Exeter City Supporters’ Trust chairman Nick Hawker estimated that the effort, from the volunteers, amounted to more than £250,000 this season and is before you take into account the money the Trust members put forward as part of their annual fees.
“It is very endearing and that quickly rubs off on people,” said Lee, who only this year was given an eye-opening experience to just how big the Exeter City family is.
Following a 3-1 victory over MK Dons at St James Park, his daughter Lila was taken ill with pneumonia and was left fighting for her life at the Bramble Ward on Royal Exeter and Devon Hospital.
Thankfully she made a full recovery and when her brother Freddie asked to do a bucket collection at a match at St James Park to raise money for the doctors and nurses who helped her sister recover they raise £13,090. Lee received letters from City fans across Europe offering donations and their best wishes.
Exeter City winger Lee Holmes with his son Freddie and daughter Lila
“The support I got was unbelievable,” said Lee. “Matt (Taylor), I have thanked him numerous times, but I can’t thank him enough for his empathy in the situation that we were going through as a family and he made things much easier for us to deal with.
“The lads, likewise, and I stretch that out to the fans as well because I can remember when the kids were doing the bucket collection for the Bramble Ward that numerous fans came up to me and one said: “I hope this shows to you that your family, is bigger than your family.”
“What he was trying to say was that it is not just your relations, your family stretches further than that and it stretches to the fans. I think that was a really nice thing that he was able to say, because I did feel that.
“I felt all the support that people were saying to me on social media, to me personally and to the family and that is why I say that this club is a special club because it is for moments like that.”
That togetherness on and off the pitch can take a team a long way and Lee is hoping that support can push them over the line this season and give his extended family the rewards their efforts have deserved during his time here.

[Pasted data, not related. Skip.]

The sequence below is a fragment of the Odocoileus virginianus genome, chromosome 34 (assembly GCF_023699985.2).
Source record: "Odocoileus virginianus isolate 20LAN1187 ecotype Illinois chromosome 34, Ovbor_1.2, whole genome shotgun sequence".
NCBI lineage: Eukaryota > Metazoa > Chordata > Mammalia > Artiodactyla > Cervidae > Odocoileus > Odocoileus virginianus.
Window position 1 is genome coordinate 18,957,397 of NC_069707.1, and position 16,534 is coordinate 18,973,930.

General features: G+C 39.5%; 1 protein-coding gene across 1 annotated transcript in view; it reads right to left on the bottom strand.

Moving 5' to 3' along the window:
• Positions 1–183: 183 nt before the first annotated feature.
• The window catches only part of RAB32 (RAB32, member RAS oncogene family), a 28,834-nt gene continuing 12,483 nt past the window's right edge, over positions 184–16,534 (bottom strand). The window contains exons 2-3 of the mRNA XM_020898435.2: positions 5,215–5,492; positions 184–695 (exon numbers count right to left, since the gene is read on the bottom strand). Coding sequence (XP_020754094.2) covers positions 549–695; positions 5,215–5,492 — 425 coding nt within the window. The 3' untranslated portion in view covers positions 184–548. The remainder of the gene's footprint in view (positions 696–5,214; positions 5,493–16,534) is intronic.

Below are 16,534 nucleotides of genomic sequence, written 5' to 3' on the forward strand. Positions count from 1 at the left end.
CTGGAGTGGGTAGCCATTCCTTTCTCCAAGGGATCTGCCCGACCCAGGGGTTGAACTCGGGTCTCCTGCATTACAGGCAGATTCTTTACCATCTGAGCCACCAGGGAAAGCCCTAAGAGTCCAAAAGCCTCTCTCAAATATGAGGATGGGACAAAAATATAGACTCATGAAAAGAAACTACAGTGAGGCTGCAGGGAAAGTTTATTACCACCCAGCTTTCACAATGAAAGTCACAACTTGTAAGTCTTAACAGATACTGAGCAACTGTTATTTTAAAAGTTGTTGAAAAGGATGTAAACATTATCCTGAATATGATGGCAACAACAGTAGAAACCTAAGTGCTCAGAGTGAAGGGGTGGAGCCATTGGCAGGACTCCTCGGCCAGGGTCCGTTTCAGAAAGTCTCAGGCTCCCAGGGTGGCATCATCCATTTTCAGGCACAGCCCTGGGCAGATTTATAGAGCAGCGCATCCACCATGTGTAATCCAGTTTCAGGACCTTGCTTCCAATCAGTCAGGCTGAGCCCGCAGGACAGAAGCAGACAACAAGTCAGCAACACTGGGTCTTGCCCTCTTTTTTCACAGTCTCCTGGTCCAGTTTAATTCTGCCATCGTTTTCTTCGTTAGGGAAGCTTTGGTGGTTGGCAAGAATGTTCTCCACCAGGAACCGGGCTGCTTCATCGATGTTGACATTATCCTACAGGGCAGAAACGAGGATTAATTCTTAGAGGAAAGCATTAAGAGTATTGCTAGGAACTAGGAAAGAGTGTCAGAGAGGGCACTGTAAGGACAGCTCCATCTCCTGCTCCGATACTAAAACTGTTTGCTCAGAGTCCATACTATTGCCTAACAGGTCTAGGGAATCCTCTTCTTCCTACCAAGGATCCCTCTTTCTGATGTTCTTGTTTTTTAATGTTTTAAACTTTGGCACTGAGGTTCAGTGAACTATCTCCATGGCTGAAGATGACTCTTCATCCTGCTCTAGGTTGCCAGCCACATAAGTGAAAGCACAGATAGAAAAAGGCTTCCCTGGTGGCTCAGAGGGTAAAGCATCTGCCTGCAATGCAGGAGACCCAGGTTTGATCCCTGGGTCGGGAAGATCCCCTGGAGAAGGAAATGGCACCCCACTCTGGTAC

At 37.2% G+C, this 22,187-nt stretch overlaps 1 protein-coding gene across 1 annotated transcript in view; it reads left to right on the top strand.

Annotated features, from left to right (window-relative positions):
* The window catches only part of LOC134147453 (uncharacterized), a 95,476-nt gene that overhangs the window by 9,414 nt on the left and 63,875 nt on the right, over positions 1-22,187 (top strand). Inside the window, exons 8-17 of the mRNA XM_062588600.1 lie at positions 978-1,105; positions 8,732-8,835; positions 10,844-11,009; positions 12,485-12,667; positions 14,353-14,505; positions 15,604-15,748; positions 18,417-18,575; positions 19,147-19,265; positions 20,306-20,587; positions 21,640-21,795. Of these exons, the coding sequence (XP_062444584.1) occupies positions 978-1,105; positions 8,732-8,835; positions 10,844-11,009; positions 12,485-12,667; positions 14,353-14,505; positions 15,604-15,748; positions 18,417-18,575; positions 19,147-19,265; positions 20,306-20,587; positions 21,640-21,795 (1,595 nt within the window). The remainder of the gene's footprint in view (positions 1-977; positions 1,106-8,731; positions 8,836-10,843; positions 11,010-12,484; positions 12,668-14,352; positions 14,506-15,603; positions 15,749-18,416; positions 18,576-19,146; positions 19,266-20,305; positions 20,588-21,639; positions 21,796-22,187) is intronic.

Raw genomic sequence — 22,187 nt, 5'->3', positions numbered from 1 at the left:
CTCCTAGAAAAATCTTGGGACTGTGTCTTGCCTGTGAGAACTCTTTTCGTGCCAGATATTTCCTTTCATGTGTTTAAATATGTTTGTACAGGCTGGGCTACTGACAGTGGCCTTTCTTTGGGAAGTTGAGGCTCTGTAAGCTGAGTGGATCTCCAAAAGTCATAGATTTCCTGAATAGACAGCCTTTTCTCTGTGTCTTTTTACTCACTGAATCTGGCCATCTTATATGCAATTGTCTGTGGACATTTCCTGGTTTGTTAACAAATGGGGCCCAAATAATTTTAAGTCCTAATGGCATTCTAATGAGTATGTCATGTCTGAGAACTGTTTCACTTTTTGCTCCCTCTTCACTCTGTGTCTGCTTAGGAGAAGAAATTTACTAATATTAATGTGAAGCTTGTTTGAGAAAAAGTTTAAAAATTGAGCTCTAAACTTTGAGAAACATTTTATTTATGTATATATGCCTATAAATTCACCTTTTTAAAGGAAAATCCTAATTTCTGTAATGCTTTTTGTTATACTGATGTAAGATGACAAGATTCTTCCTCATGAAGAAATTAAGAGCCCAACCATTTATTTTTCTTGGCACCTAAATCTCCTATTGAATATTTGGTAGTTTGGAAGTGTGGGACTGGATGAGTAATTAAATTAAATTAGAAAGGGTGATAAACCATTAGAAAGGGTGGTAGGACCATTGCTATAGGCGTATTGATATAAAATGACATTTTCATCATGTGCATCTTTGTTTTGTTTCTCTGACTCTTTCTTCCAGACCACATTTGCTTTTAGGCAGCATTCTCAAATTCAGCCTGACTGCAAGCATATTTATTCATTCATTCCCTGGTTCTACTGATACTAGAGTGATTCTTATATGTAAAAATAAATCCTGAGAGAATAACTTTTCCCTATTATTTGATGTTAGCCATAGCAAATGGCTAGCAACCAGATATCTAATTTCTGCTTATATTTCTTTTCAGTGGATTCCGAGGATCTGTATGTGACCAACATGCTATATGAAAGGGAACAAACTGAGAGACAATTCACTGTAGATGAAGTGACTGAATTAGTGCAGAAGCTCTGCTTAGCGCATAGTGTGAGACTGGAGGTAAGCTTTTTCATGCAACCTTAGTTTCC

“You can never say it enough,” he said. “I have spoken numerous times over the last three or four years about how amazing the ground is when it is bumping and the positivity that that brings. It will be no different (this Saturday) when the Big Bank is rocking and everyone is positive.
“It is a better atmosphere, it is a better game, the players thrive off it. And likewise when there is a bit of negativity, you can feel the nervous energy on the terraces and it naturally plays its part. So, I think, for us we have got to do our job and the fans they have got a part to play as well and the quicker that comes together in games the better really.”
“It would be massive if we could finally achieve promotion,” he added. “We have been hunting for promotion since I have got here and obviously everyone knows that we have just fallen short a couple of times, which has been disappointing but each year there has always been a good reaction.
“It has been no different this year and we have been there or thereabouts and hopefully, with the situations we have been through in the previous years, it is going to stand us in good stead going forward.
“Obviously everyone would have loved to have been promoted automatically but in your career you can look back and there are not many opportunities where you really have a grasp of getting promoted.
“Getting promoted is probably the best thing that you can have in your career and to be given chances to do it is a privilege.
“So it doesn’t matter how those opportunities come about you have got to take it for what it is and to give your upmost because when you look back through your career and you look at wasted opportunities you don’t want to have too many of them.”